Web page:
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C.M. Beaulieu, S. Cote, M. Rufiange, M. Dumont, P. Lachapelle; Modulating Retinal and Circadian Sensitivies With Light History and Seasons . Invest. Ophthalmol. Vis. Sci. 2005;46(13):5662.
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© ARVO (1962-2015); The Authors (2016-present)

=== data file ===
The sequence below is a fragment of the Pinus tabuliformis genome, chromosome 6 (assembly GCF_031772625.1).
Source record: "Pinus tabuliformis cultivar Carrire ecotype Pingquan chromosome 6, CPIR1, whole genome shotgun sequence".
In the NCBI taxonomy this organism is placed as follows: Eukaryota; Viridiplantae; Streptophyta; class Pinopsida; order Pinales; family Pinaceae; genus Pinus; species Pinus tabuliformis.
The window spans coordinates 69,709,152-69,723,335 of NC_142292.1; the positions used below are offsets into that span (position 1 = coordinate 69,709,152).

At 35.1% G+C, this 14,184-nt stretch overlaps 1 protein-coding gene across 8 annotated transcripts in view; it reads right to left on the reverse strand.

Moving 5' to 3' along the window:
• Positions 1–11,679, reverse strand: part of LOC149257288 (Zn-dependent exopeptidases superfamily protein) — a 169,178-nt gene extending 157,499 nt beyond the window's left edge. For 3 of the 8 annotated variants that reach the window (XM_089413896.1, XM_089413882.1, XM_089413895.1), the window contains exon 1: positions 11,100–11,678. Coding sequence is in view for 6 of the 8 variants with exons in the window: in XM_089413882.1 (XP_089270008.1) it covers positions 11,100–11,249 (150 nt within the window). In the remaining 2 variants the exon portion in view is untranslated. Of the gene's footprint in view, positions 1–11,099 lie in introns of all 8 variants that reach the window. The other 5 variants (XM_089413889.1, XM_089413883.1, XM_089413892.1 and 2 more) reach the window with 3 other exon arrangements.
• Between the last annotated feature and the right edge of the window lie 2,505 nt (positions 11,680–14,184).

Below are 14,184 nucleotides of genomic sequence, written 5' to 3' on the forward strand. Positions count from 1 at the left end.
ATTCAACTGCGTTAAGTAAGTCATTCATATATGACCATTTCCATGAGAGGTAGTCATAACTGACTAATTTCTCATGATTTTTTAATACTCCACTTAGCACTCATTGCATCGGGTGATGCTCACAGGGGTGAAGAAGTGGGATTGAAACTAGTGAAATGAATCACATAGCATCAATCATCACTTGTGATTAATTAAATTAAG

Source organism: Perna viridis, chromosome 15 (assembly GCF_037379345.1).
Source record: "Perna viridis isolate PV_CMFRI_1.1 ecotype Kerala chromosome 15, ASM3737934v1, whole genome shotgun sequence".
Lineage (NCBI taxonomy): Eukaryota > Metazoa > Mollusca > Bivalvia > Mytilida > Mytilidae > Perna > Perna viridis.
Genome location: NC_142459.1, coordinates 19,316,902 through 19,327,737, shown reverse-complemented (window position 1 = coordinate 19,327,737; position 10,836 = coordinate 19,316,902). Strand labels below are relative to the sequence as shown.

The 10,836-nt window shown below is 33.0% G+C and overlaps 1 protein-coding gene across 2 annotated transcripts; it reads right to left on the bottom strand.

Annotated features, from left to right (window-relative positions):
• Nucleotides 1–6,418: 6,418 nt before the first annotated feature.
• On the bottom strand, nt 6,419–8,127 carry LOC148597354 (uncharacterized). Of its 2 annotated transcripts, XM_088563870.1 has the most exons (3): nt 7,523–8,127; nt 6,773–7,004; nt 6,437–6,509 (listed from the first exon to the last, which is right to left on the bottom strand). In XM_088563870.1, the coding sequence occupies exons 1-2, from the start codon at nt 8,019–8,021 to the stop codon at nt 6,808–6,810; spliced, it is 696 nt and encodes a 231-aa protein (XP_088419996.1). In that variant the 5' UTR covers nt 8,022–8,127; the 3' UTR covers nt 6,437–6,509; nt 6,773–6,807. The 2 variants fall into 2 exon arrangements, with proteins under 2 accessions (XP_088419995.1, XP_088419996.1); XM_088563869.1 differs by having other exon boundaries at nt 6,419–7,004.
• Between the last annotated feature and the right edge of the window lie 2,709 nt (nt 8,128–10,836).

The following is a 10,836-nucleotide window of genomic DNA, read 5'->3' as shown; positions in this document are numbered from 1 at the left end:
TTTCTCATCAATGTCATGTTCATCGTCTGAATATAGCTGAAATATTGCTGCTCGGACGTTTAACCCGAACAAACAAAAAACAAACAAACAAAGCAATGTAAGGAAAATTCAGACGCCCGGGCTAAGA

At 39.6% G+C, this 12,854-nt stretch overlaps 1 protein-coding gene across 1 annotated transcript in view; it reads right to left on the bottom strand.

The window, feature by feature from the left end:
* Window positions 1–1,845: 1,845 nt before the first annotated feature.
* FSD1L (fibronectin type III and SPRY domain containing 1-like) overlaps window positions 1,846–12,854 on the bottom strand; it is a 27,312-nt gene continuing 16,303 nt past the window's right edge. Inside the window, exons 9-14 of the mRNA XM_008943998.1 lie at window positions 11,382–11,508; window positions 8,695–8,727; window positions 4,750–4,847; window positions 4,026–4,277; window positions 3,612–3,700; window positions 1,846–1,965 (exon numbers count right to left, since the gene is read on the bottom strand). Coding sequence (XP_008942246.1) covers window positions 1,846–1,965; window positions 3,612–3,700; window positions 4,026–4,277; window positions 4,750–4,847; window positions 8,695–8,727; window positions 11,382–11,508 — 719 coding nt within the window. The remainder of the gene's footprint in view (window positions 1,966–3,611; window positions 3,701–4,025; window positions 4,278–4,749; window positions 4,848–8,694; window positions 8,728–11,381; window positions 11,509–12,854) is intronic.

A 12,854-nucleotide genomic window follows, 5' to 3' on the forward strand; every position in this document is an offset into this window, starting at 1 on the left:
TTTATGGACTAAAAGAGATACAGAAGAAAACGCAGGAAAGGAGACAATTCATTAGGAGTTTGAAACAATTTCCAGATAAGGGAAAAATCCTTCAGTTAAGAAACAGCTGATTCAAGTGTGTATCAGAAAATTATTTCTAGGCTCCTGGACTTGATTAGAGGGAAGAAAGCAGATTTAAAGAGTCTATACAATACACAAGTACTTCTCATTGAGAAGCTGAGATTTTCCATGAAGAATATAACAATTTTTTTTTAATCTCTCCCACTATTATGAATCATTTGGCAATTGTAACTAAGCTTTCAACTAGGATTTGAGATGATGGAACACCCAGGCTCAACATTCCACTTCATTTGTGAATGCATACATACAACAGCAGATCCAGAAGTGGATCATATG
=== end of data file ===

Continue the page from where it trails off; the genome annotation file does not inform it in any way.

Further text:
Purpose: We have previously shown that retinal sensitivity was highly dependent on the luminous level of our work environment. We examined if this relationship also demonstrated a seasonal effect. Methods: Eleven workers were tested during the summer (6 working indoor and 5 outdoor; mean age 29 y.) and 13 during the winter (6 indoor and 7 outdoor; mean age 30 y.). Retinal sensitivity was evaluated with the electroretinogram (ERG) using a LKC UTAS–E–3000 system. Dark adaptation was measured with series of 5 consecutive flashes of –3.41 log cd.sec.m–2 delivered every 3 minutes for a period of 30 minutes at the end of which, scotopic ERG luminance–response functions were generated (11 flashes; range:–5.01 to –0.96 log cd.sec.m–2; blue light). Photopic luminance–response functions were also obtained (15 flashes; range: –.80 to 2.84 log cd.sec.m–2; background: 30 cd.m–2). Circadian light sensitivity was evaluated with a salivary melatonin suppression test. Melatonin suppression was induced by exposure to 500 lux for 90 min, 1.5h after habitual bedtime. Results: In wintertime, indoor workers took less time (19.72 min ±2.90) to dark–adapt than outdoor workers (23.09 min ±3.27). Their scotopic Vmax was also reached at a lower intensity (–2.11 log cd.sec.m–2 ±0.19) compared to outdoor workers (–1.83 log cd.sec.m–2 ±0.23). In contrast, indoor subjects needed brighter intensities in order to reach the photopic Vmax in winter compared to outdoors (0.61 log cd.sec.m–2 ±0.18 vs 0.33 log cd.sec.m–2 ±0.11). Finally, melatonin suppression was about 30% greater in indoor workers (winter only). No such difference was noted when comparing both groups in the summer. Conclusions: For winter measurements, our results show a greater circadian and scotopic retinal sensitivity along with a lower photopic retinal sensitivity in indoor compared to outdoor workers. Since light exposure differed only in winter between the 2 groups, these results reinforce the possibility of a causal relationship between light history and the retinal and circadian light sensitivity.
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